Skip to main content

Mattersdorf, Jeremiah ben Isaac


MATTERSDORF, JEREMIAH BEN ISAAC (d. 1805), Hungarian rabbi and author. Born in Oswiecim, Galicia, Mattersdorf originally had the family name of Rosenbaum, but took the name Mattersdorf after serving as rabbi of the community of that name in Burgenland. He was appointed rabbi of Mattersdorf (now Mattersburg) around 1770 and stayed there until about 1801, when he went to Abaujszanto, remaining there until his death. Mattersdorf was renowned for his extensive knowledge of halakhah. His spiritual authority extended beyond the borders of Hungary. In 1791 he gave his approbation to the edition of the Talmud published by Joseph Hraschanszky, who called him one of the most distinguished rabbis of the generation. In Mattersdorf he headed a yeshivah which had among its students Aaron *Chorin, the pioneer of religious reform in Hungary. Among Mattersdorf's works is a commentary to Ḥayyim Shabbetai's Moda'a ve-Ones (Lemberg, 1798) under the title Moda'ah Rabbah, published along with his son Joab Mattersdorf's commentary Moda'ah Zuta. He gave approbations to a number of works, and is mentioned in the responsa of Moses *Sofer. L. Loew states that he wrote the comments on the Sha'arei Shibbolet of Isaac b. Reuben, but this work has been attributed to other authors.


L. Loew, Gesammelte Schriften, 2 (1890), 257; M. Pollák, in: imit, (1900), 164–6; J.J.(L.) Greenwald (Grunwald), Ha-Yehudim be-Hungaryah (1913), 53f.; P.Z. Schwartz, Shem ha-Gedolim me-Ereẓ Hagar, 1 (1913), 51b no. 243.

[Yehouda Marton]

Cite this article
Pick a style below, and copy the text for your bibliography.

  • MLA
  • Chicago
  • APA

"Mattersdorf, Jeremiah ben Isaac." Encyclopaedia Judaica. . 22 Feb. 2019 <>.

"Mattersdorf, Jeremiah ben Isaac." Encyclopaedia Judaica. . (February 22, 2019).

"Mattersdorf, Jeremiah ben Isaac." Encyclopaedia Judaica. . Retrieved February 22, 2019 from

Learn more about citation styles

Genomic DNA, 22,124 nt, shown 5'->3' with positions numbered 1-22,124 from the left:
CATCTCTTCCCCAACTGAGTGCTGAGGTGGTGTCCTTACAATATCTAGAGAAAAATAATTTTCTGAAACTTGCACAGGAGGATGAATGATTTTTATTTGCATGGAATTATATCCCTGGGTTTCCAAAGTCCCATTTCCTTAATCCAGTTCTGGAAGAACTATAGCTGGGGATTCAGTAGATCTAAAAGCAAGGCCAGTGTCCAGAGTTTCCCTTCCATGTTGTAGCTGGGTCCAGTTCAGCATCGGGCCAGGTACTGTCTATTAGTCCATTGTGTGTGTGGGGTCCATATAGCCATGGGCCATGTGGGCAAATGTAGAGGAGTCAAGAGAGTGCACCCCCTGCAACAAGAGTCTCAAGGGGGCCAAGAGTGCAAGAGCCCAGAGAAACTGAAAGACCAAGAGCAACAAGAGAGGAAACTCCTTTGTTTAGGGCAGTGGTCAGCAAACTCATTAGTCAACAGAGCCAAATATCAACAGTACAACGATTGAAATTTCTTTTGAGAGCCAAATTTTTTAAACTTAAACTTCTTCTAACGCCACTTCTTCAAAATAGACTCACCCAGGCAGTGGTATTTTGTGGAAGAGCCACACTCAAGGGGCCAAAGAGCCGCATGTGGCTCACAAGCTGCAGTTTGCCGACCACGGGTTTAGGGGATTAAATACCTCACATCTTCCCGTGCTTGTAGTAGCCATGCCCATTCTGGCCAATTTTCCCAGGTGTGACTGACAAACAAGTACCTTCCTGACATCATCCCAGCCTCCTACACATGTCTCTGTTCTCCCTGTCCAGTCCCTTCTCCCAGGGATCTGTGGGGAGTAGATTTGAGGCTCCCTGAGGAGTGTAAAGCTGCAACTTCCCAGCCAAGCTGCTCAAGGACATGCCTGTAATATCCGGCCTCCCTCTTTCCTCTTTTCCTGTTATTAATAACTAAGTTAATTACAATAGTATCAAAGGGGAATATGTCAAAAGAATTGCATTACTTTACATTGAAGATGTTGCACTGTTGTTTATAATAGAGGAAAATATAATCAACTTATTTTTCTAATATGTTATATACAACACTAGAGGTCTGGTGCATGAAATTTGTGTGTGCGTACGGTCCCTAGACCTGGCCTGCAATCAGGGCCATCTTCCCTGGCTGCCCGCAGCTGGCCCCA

Citation styles gives you the ability to cite reference entries and articles according to common styles from the Modern Language Association (MLA), The Chicago Manual of Style, and the American Psychological Association (APA).

Within the “Cite this article” tool, pick a style to see how all available information looks when formatted according to that style. Then, copy and paste the text into your bibliography or works cited list.

Because each style has its own formatting nuances that evolve over time and not all information is available for every reference entry or article, cannot guarantee each citation it generates. Therefore, it’s best to use citations as a starting point before checking the style against your school or publication’s requirements and the most-recent information available at these sites:

Modern Language Association

The Chicago Manual of Style

American Psychological Association

  • Most online reference entries and articles do not have page numbers. Therefore, that information is unavailable for most content. However, the date of retrieval is often important. Refer to each style’s convention regarding the best way to format page numbers and retrieval dates.
  • In addition to the MLA, Chicago, and APA styles, your school, university, publication, or institution may have its own requirements for citations. Therefore, be sure to refer to those guidelines when editing your bibliography or works cited list.